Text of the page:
4 strategies saved my businesses during COVID-19

Tykia Stokes had an entrepreneurial mindset before she knew what she wanted to do.

At the age of 34, the Detroit woman is already selling women’s clothing and accessories in the tenth year of its existence as the owner of Karismas Kloset, which is located in 19458 on Detroit’s Avenue of Fashion in Livernois. There is also a hair salon in the back of the store.

Like many companies on the avenue, business has been going through tough times due to the nine-month construction work that began in April 2019 to improve the streetscape in Livernois. Then the pandemic closed its doors when the coronavirus first appeared in March last year.

Tykia Stokes, owner of Karismas Kloset on Livernois Avenue in Detroit on February 19, 2021.

But Stokes has a good social media strategy and a website to rely on during this time.

We asked for their best advice to share with other business owners and entrepreneurs.

First of all, she wants her customers to feel comfortable and excited when they enter her store.

The interior is red, purple and gold and has unique chairs in the shape of a shoe and a floral background for photos.

“I want to be able to dress you for your special occasion or day,” said Stokes. “There are moments in the time when you’re going to do something – partying with your friends, going on a date, having an interview.

“I want you to be comfortable when you come in.”

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But Stokes’ focus on using social media to generate sales has really paid off.

Karismas Kloset has over 27,500 followers on Instagram and Stokes has over 161,000 followers on her personal account.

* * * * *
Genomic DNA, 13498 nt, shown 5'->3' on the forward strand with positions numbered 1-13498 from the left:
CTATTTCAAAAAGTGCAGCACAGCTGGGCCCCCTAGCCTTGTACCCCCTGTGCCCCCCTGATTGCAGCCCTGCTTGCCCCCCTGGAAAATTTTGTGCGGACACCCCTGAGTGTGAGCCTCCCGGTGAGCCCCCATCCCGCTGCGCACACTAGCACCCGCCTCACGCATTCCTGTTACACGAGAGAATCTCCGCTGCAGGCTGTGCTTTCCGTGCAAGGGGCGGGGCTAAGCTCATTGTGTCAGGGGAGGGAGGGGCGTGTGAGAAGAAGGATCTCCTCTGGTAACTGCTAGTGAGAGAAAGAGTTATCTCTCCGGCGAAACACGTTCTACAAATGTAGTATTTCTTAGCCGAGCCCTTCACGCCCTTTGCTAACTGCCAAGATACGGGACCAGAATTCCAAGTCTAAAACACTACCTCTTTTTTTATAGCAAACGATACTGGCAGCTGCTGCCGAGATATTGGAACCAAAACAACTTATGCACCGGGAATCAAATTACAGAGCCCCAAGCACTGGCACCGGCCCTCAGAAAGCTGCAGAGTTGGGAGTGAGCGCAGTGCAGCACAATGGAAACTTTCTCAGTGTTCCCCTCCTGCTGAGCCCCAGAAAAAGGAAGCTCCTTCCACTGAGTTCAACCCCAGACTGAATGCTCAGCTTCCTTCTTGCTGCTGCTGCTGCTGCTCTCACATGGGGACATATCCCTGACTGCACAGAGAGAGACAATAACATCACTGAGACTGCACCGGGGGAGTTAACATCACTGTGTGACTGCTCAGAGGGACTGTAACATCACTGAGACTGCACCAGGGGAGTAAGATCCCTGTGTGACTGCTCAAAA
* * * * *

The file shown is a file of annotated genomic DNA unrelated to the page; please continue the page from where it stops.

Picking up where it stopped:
Inside Karisma's Kloset on Livernois Avenue in Detroit on February 19, 2021.

As the physical store reopens, pedestrian traffic has slowed. So, relying on social media to help customers place orders continues to be a win.

Here are four things Stokes said budding and current business owners should focus on when using social media to make their business a success:

1. Focus your social media posts on your business

According to Stokes, social media sites like Instagram, Facebook and Twitter have become a platform for businesses rather than being used primarily for personal reasons. Every social media website has tools that you can use to show your engagement in each post, such as: B. how often someone clicks on a link and how often content has been shared.

Inside Karisma's Kloset on Livernois Avenue in Detroit on February 19, 2021.

She also uses Shopify Analytics, an ecommerce retail section, to see how much money she is making advertising on each social media platform.

“Back then it was just, ‘I’m taking a picture,'” said Stokes. “Now it’s serious. I have to take it seriously now, especially with COVID. It’s a lot more difficult now because there are so many boutiques.”

Inside Karisma's Kloset on Livernois Avenue in Detroit on February 19, 2021.

With her model now in nursing school, every time she receives a new shipment, Stokes has to go to Instagram to post pictures of the latest dress arrivals.